About an hour before dropping 35 points on the Nets—and hitting at least five threes for the seventh straight game—Steph Curry was eating handfuls of popcorn in the Warriors’ locker room and catching Draymond Green up on the latest news from an NFL Sunday. (Jameis Winston had just been benched in Tampa Bay.) Curry’s popcorn affinity is long-documented, but any secret hope from the Nets that Curry would be weighed down by the hot, buttery snack was squashed quickly after he scored 16 points in the first quarter. In fact the Warriors as a whole, one year after a regular season colored by technical fouls and post-championship malaise that resulted in the third-best record in the league, seem to be playing fully unburdened in the midst of a 6–1 start to the season.
It’s a little hard to remember the last time Golden State appeared to be having this much fun. Ahead of last season, Steve Kerr admittedly gave the team a little bit of an out by playing up the challenges of making a fourth straight Finals run. A narrative took hold of a team a little tired of playing so much basketball, and storylines emerged about a cantankerous group prone to ejections. During the playoffs, the Warriors were pushed to their very limit by the Rockets, while the Finals seemingly lacked the slightest sense of drama to pull out more emotion. Through the first couple weeks of this season, Golden State looks to be playing a little less weighed down, more often channeling the joy that’s become a hallmark of the organization’s culture.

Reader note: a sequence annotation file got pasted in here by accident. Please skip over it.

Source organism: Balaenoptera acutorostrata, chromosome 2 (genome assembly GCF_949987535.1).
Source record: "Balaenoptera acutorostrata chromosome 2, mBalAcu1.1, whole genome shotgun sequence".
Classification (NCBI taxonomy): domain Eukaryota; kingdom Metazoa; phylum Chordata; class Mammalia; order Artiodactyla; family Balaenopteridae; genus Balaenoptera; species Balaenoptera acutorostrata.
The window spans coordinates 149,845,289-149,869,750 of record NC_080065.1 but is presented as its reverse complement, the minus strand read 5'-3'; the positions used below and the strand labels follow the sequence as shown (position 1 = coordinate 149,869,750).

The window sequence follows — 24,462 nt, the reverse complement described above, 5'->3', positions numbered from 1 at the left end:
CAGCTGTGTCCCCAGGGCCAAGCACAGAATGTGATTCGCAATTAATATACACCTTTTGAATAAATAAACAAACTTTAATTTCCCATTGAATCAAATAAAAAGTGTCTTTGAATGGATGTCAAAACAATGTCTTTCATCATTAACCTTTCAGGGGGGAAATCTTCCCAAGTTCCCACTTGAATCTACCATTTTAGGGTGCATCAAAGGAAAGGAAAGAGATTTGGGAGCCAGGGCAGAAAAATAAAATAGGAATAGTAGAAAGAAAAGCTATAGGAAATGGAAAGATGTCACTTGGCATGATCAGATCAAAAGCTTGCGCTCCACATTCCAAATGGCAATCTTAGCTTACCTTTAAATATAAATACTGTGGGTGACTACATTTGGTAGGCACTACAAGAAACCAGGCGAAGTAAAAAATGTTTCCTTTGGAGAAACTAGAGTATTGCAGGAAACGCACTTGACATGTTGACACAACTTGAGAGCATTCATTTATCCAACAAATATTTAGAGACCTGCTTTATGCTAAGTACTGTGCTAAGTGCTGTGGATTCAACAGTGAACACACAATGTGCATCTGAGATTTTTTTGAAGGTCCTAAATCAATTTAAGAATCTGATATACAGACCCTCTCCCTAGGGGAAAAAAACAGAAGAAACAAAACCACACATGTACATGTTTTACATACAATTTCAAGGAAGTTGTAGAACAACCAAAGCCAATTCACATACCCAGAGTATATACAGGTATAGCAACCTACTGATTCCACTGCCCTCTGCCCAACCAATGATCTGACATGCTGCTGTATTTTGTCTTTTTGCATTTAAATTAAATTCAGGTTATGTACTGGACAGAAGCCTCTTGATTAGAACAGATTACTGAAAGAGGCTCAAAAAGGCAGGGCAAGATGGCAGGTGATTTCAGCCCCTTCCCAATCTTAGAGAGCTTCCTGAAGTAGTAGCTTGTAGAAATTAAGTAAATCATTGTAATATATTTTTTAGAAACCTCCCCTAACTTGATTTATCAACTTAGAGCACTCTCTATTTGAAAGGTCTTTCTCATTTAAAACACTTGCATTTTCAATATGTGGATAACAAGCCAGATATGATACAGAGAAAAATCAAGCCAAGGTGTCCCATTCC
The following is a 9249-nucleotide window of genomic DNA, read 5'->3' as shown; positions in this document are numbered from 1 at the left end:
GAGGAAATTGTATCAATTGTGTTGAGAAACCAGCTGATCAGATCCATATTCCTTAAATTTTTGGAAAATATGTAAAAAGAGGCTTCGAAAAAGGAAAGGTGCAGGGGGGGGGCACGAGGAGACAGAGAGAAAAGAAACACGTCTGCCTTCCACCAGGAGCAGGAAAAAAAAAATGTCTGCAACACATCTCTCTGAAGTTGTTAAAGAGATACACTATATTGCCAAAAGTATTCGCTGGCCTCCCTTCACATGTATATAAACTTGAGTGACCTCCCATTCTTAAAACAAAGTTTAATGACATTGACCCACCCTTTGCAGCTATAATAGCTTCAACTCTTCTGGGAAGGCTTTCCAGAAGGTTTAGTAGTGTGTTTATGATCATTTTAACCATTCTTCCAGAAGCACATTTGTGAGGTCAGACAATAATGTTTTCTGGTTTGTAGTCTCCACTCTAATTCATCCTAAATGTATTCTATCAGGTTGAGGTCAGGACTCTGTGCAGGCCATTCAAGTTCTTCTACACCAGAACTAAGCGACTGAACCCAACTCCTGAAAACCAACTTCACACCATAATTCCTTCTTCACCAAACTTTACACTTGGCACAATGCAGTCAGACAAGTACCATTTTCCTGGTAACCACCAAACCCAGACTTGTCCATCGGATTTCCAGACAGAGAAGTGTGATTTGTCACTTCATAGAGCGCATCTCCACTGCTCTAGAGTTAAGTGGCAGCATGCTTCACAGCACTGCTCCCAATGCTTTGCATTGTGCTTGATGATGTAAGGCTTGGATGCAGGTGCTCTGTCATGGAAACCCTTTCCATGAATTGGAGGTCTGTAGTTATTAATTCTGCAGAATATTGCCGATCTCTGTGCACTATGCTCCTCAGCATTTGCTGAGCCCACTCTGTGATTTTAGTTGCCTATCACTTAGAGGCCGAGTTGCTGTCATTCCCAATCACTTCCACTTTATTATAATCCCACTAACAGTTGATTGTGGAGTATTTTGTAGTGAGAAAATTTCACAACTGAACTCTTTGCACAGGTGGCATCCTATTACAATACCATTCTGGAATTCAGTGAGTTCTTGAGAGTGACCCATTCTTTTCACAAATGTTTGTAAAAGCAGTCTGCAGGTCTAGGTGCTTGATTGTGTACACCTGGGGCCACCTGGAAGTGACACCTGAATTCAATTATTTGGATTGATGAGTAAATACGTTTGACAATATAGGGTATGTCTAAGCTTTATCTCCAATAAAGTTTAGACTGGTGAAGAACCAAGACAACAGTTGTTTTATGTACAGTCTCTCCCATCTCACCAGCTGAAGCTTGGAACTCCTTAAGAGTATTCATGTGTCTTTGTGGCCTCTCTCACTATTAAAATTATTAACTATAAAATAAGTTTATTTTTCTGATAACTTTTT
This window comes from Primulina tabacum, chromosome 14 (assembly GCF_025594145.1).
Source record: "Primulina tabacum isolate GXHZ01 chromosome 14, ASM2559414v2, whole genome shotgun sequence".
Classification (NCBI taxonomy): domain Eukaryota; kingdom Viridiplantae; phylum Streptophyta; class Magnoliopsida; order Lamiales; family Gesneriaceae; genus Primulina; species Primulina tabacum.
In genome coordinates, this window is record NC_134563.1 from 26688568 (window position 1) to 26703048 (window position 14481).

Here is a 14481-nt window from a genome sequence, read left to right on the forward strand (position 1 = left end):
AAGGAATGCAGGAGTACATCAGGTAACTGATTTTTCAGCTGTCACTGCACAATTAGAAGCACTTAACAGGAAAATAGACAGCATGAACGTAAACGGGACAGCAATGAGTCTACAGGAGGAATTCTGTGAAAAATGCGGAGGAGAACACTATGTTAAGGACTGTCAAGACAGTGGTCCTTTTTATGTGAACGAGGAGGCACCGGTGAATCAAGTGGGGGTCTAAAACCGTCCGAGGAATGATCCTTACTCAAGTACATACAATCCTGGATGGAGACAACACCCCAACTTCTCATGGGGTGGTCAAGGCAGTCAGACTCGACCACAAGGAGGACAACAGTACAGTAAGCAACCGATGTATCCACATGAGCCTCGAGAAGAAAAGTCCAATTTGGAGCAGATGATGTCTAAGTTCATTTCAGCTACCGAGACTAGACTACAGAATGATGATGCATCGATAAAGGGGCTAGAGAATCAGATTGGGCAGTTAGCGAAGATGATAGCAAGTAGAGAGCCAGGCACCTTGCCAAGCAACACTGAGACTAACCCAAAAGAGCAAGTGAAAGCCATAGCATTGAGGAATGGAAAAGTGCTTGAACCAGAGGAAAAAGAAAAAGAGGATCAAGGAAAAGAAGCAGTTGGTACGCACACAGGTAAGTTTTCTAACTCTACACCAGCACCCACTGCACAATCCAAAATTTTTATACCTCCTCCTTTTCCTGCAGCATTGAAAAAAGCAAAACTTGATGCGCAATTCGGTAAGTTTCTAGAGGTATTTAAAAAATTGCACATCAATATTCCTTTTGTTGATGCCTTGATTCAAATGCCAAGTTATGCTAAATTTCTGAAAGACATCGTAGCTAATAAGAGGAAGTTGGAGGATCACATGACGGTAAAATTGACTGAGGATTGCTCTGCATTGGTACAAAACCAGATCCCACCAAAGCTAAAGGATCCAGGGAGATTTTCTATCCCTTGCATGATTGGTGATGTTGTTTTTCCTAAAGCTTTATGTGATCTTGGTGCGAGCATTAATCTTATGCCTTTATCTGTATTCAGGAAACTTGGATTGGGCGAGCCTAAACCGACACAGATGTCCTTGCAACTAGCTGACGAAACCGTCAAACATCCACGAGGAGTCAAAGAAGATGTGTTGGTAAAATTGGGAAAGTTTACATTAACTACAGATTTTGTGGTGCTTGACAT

“We’re a little looser. We had a better training camp. We’re coming in with a little lighter atmosphere,” Kerr said before the Nets game Sunday when comparing his team’s current attitude to last year. He also cited the mix of young guys on the team as another motivator for the veterans, who are trying to help bring along a younger generation.
Of course, it’s the vets who make the Warriors go, specifically their collection of likely Hall of Fame talent. To start the season, Curry and Kevin Durant are flirting with the idea of both averaging at least 30 points per game for a full season. Curry’s game never quite slipped, but he made concessions when Durant joined the team in 2016. This season, Curry has been launching threes with the reckless abandon that made him the first unanimous MVP in league history. His shots draw the loudest cheers even in road arenas, and everybody in the building wants to be a part of one his supernova nights that break the rules of basketball as they know it.
Meanwhile, Durant remains hilariously unguardable, as his deeply refined offensive repertoire combined with his seven-foot frame leaves defenders holding their breath every time he effortlessly shoots over them. It’s going to be a fun year for people who like the Curry vs. Durant debate, because each player is going to give them many reasons to vote in their favor.